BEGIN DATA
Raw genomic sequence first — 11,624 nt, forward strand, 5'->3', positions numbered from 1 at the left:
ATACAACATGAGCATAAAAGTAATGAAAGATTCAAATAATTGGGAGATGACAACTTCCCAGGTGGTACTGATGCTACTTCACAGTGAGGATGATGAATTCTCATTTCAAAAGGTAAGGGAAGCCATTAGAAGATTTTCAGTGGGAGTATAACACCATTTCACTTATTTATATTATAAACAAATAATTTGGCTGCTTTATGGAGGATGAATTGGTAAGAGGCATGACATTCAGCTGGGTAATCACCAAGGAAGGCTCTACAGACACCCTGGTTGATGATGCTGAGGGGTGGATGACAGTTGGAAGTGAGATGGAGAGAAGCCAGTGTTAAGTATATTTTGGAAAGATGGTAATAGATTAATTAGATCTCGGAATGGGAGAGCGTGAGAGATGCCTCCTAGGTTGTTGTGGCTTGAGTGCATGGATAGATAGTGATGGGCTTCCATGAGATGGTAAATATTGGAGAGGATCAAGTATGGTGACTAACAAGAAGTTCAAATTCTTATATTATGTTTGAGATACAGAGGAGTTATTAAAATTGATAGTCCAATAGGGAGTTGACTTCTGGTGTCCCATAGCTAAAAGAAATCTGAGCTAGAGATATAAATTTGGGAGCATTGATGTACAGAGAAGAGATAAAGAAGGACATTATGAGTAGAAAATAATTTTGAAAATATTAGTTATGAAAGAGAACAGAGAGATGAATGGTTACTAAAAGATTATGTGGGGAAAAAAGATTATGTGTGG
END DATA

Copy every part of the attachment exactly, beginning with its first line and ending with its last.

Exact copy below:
Raw genomic sequence first — 11,624 nt, forward strand, 5'->3', positions numbered from 1 at the left:
ATACAACATGAGCATAAAAGTAATGAAAGATTCAAATAATTGGGAGATGACAACTTCCCAGGTGGTACTGATGCTACTTCACAGTGAGGATGATGAATTCTCATTTCAAAAGGTAAGGGAAGCCATTAGAAGATTTTCAGTGGGAGTATAACACCATTTCACTTATTTATATTATAAACAAATAATTTGGCTGCTTTATGGAGGATGAATTGGTAAGAGGCATGACATTCAGCTGGGTAATCACCAAGGAAGGCTCTACAGACACCCTGGTTGATGATGCTGAGGGGTGGATGACAGTTGGAAGTGAGATGGAGAGAAGCCAGTGTTAAGTATATTTTGGAAAGATGGTAATAGATTAATTAGATCTCGGAATGGGAGAGCGTGAGAGATGCCTCCTAGGTTGTTGTGGCTTGAGTGCATGGATAGATAGTGATGGGCTTCCATGAGATGGTAAATATTGGAGAGGATCAAGTATGGTGACTAACAAGAAGTTCAAATTCTTATATTATGTTTGAGATACAGAGGAGTTATTAAAATTGATAGTCCAATAGGGAGTTGACTTCTGGTGTCCCATAGCTAAAAGAAATCTGAGCTAGAGATATAAATTTGGGAGCATTGATGTACAGAGAAGAGATAAAGAAGGACATTATGAGTAGAAAATAATTTTGAAAATATTAGTTATGAAAGAGAACAGAGAGATGAATGGTTACTAAAAGATTATGTGGGGAAAAAAGATTATGTGTGG